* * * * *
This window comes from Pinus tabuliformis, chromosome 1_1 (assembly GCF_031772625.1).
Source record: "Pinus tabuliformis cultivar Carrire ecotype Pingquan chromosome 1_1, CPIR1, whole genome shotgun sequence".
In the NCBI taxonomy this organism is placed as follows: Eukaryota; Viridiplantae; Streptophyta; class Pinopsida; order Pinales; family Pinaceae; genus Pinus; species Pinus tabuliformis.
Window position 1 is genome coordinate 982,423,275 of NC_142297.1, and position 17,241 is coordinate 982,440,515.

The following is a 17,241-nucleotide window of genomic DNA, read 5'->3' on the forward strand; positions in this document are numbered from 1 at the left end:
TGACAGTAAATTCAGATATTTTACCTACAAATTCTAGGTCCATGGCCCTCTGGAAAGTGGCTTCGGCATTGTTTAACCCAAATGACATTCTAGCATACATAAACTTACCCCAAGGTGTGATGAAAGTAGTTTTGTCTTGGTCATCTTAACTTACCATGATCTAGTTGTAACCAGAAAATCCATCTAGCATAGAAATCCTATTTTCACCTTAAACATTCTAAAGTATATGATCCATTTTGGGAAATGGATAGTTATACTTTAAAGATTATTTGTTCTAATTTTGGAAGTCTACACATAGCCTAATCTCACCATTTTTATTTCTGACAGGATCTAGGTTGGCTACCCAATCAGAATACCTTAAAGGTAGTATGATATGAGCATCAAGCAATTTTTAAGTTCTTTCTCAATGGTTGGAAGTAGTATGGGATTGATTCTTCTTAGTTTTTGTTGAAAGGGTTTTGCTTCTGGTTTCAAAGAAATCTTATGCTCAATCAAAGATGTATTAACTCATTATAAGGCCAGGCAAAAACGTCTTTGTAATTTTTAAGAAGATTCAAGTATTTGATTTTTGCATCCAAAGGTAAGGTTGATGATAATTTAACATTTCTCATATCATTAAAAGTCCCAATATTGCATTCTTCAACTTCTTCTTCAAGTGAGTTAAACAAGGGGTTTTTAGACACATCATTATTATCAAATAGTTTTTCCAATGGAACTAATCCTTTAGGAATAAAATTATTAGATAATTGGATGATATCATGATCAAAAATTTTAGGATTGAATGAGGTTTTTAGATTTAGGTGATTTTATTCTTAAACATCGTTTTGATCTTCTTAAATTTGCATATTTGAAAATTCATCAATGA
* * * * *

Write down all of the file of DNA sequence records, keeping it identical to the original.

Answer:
This window comes from Pinus tabuliformis, chromosome 1_1 (assembly GCF_031772625.1).
Source record: "Pinus tabuliformis cultivar Carrire ecotype Pingquan chromosome 1_1, CPIR1, whole genome shotgun sequence".
In the NCBI taxonomy this organism is placed as follows: Eukaryota; Viridiplantae; Streptophyta; class Pinopsida; order Pinales; family Pinaceae; genus Pinus; species Pinus tabuliformis.
Window position 1 is genome coordinate 982,423,275 of NC_142297.1, and position 17,241 is coordinate 982,440,515.

The following is a 17,241-nucleotide window of genomic DNA, read 5'->3' on the forward strand; positions in this document are numbered from 1 at the left end:
TGACAGTAAATTCAGATATTTTACCTACAAATTCTAGGTCCATGGCCCTCTGGAAAGTGGCTTCGGCATTGTTTAACCCAAATGACATTCTAGCATACATAAACTTACCCCAAGGTGTGATGAAAGTAGTTTTGTCTTGGTCATCTTAACTTACCATGATCTAGTTGTAACCAGAAAATCCATCTAGCATAGAAATCCTATTTTCACCTTAAACATTCTAAAGTATATGATCCATTTTGGGAAATGGATAGTTATACTTTAAAGATTATTTGTTCTAATTTTGGAAGTCTACACATAGCCTAATCTCACCATTTTTATTTCTGACAGGATCTAGGTTGGCTACCCAATCAGAATACCTTAAAGGTAGTATGATATGAGCATCAAGCAATTTTTAAGTTCTTTCTCAATGGTTGGAAGTAGTATGGGATTGATTCTTCTTAGTTTTTGTTGAAAGGGTTTTGCTTCTGGTTTCAAAGAAATCTTATGCTCAATCAAAGATGTATTAACTCATTATAAGGCCAGGCAAAAACGTCTTTGTAATTTTTAAGAAGATTCAAGTATTTGATTTTTGCATCCAAAGGTAAGGTTGATGATAATTTAACATTTCTCATATCATTAAAAGTCCCAATATTGCATTCTTCAACTTCTTCTTCAAGTGAGTTAAACAAGGGGTTTTTAGACACATCATTATTATCAAATAGTTTTTCCAATGGAACTAATCCTTTAGGAATAAAATTATTAGATAATTGGATGATATCATGATCAAAAATTTTAGGATTGAATGAGGTTTTTAGATTTAGGTGATTTTATTCTTAAACATCGTTTTGATCTTCTTAAATTTGCATATTTGAAAATTCATCAATGA